We are pleased to see both the Senate and the House come together in a bipartisan manner to address this important topic and we urge Congress to continue to work together on this important legislation, which must be the first and not only, to address the physical safety of our students while in schools. However, we have several concerns with the STOP School Violence Act as written and hope that both chambers make changes to the text needed to garner AASA's support. You can read our letter here


March 12, 2018


New FY18 Letter Urges Investment in Programs that Promote Equity

As Congress (hopefully!) reaches the end of its federal fiscal year 2018 (FY18) funding conversations, AASA joined a handful of other national education organizations to urge Congress to prioritize critical program that promote equity and support students most in need--Title I, IDEA and Title II--to help ensure all students have access to a high-quality education. 

AASA was joined by 


  • National Association of Elementary School Principals
  • National Association of Secondary School Principals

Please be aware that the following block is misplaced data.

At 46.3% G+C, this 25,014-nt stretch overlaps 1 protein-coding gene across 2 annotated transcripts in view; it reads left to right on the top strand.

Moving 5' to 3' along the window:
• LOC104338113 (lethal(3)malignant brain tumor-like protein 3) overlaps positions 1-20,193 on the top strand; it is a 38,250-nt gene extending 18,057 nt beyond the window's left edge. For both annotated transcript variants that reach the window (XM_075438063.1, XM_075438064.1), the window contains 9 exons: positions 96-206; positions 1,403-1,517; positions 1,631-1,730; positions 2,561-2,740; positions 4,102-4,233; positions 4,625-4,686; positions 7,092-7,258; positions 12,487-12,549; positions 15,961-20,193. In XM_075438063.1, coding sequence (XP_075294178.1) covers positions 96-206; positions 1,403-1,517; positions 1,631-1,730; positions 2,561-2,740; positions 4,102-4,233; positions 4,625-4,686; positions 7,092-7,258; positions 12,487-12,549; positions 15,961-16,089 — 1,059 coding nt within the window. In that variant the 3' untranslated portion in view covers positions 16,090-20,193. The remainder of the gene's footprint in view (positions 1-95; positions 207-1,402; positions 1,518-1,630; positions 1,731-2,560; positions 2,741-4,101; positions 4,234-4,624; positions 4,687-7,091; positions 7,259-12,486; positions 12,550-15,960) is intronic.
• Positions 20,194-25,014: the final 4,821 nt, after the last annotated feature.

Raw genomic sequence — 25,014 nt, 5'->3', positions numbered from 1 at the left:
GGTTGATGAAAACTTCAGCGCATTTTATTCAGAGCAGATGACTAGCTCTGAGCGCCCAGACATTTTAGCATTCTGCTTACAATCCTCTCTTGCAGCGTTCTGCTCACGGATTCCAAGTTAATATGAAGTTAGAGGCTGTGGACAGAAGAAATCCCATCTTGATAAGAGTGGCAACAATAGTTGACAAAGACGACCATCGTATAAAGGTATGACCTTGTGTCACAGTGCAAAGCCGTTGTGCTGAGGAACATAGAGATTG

• National Education ASsociation
  • National PTA
  • National School Boards Association

Read the full letter here.


March 8, 2018


Coalition of National Education Organizations Supports Increased Funding for IDEA in FY18 Package

AASA joined 15 other national education organizations in a joint letter to Congress urging them to increase investment in IDEA as part of the final FY18 appropriations package.

"On behalf of 16 associations, a coalition of education organizations dedicated to fulfilling the funding promise for the Individuals with Disabilities Education Act (IDEA), I share our joint letter urging Congress to provide a significant increase in funding for IDEA as part of a fair and proportional allocation for the final FY18 LHHS-Education appropriations bill.

"In light of Congress' recent actions to raise the funding caps for both defense and non-defense discretionary programs, which includes IDEA, it is critical Congress act to alleviate the pressure created by its unfunded mandate. The chronic underfunding of IDEA by the federal government places an additional funding burden on states, local school districts, and taxpayers to pay for needed services. This often means using local budget dollars to cover the federal shortfall, shortchanging other school programs that are also beneficial to students with disabilities.

"In December 2017, AASA surveyed school superintendents across the nation and included a question that asked what percentage of their local budget is being used to cover federal mandates related to special education. Just 10% of respondents indicated that it was less than 10% of total spending, compared to 48.2% of respondents who indicated they used 10-20% of total spending to cover the federal IDEA shortfall, 25.6% reporting 20-30%; and 8.5% reporting they used 30-40% .